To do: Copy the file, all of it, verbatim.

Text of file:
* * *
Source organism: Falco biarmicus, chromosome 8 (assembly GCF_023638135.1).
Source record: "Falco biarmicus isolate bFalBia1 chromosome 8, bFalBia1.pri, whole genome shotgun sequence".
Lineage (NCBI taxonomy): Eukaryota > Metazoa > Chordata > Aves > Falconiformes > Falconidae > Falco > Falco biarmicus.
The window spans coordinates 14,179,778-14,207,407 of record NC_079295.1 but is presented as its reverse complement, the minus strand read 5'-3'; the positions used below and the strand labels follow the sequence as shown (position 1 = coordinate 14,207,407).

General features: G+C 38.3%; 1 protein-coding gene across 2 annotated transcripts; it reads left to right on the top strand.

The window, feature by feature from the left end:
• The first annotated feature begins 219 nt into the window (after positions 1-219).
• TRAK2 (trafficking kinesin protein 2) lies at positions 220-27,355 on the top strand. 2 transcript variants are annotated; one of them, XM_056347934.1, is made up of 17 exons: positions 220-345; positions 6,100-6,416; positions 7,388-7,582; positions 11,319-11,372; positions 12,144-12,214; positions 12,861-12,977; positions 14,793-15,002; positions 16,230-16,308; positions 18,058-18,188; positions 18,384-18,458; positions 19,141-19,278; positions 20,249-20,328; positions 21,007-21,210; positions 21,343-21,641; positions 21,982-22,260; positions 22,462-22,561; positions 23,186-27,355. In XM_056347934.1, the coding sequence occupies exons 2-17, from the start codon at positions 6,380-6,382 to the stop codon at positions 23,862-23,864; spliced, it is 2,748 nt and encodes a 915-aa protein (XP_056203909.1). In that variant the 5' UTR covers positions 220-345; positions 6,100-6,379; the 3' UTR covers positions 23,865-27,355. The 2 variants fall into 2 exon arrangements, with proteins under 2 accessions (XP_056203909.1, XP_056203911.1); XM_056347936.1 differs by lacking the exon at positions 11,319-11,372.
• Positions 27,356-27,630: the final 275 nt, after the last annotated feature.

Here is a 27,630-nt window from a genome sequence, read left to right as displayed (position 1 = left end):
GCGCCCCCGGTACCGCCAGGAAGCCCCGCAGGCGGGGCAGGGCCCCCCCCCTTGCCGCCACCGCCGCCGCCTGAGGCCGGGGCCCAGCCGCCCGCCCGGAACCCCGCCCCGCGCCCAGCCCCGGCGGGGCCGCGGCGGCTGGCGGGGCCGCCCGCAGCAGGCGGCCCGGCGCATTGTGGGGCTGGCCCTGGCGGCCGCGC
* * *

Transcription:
Source organism: Falco biarmicus, chromosome 8 (assembly GCF_023638135.1).
Source record: "Falco biarmicus isolate bFalBia1 chromosome 8, bFalBia1.pri, whole genome shotgun sequence".
Lineage (NCBI taxonomy): Eukaryota > Metazoa > Chordata > Aves > Falconiformes > Falconidae > Falco > Falco biarmicus.
The window spans coordinates 14,179,778-14,207,407 of record NC_079295.1 but is presented as its reverse complement, the minus strand read 5'-3'; the positions used below and the strand labels follow the sequence as shown (position 1 = coordinate 14,207,407).

General features: G+C 38.3%; 1 protein-coding gene across 2 annotated transcripts; it reads left to right on the top strand.

The window, feature by feature from the left end:
• The first annotated feature begins 219 nt into the window (after positions 1-219).
• TRAK2 (trafficking kinesin protein 2) lies at positions 220-27,355 on the top strand. 2 transcript variants are annotated; one of them, XM_056347934.1, is made up of 17 exons: positions 220-345; positions 6,100-6,416; positions 7,388-7,582; positions 11,319-11,372; positions 12,144-12,214; positions 12,861-12,977; positions 14,793-15,002; positions 16,230-16,308; positions 18,058-18,188; positions 18,384-18,458; positions 19,141-19,278; positions 20,249-20,328; positions 21,007-21,210; positions 21,343-21,641; positions 21,982-22,260; positions 22,462-22,561; positions 23,186-27,355. In XM_056347934.1, the coding sequence occupies exons 2-17, from the start codon at positions 6,380-6,382 to the stop codon at positions 23,862-23,864; spliced, it is 2,748 nt and encodes a 915-aa protein (XP_056203909.1). In that variant the 5' UTR covers positions 220-345; positions 6,100-6,379; the 3' UTR covers positions 23,865-27,355. The 2 variants fall into 2 exon arrangements, with proteins under 2 accessions (XP_056203909.1, XP_056203911.1); XM_056347936.1 differs by lacking the exon at positions 11,319-11,372.
• Positions 27,356-27,630: the final 275 nt, after the last annotated feature.

Here is a 27,630-nt window from a genome sequence, read left to right as displayed (position 1 = left end):
GCGCCCCCGGTACCGCCAGGAAGCCCCGCAGGCGGGGCAGGGCCCCCCCCCTTGCCGCCACCGCCGCCGCCTGAGGCCGGGGCCCAGCCGCCCGCCCGGAACCCCGCCCCGCGCCCAGCCCCGGCGGGGCCGCGGCGGCTGGCGGGGCCGCCCGCAGCAGGCGGCCCGGCGCATTGTGGGGCTGGCCCTGGCGGCCGCGC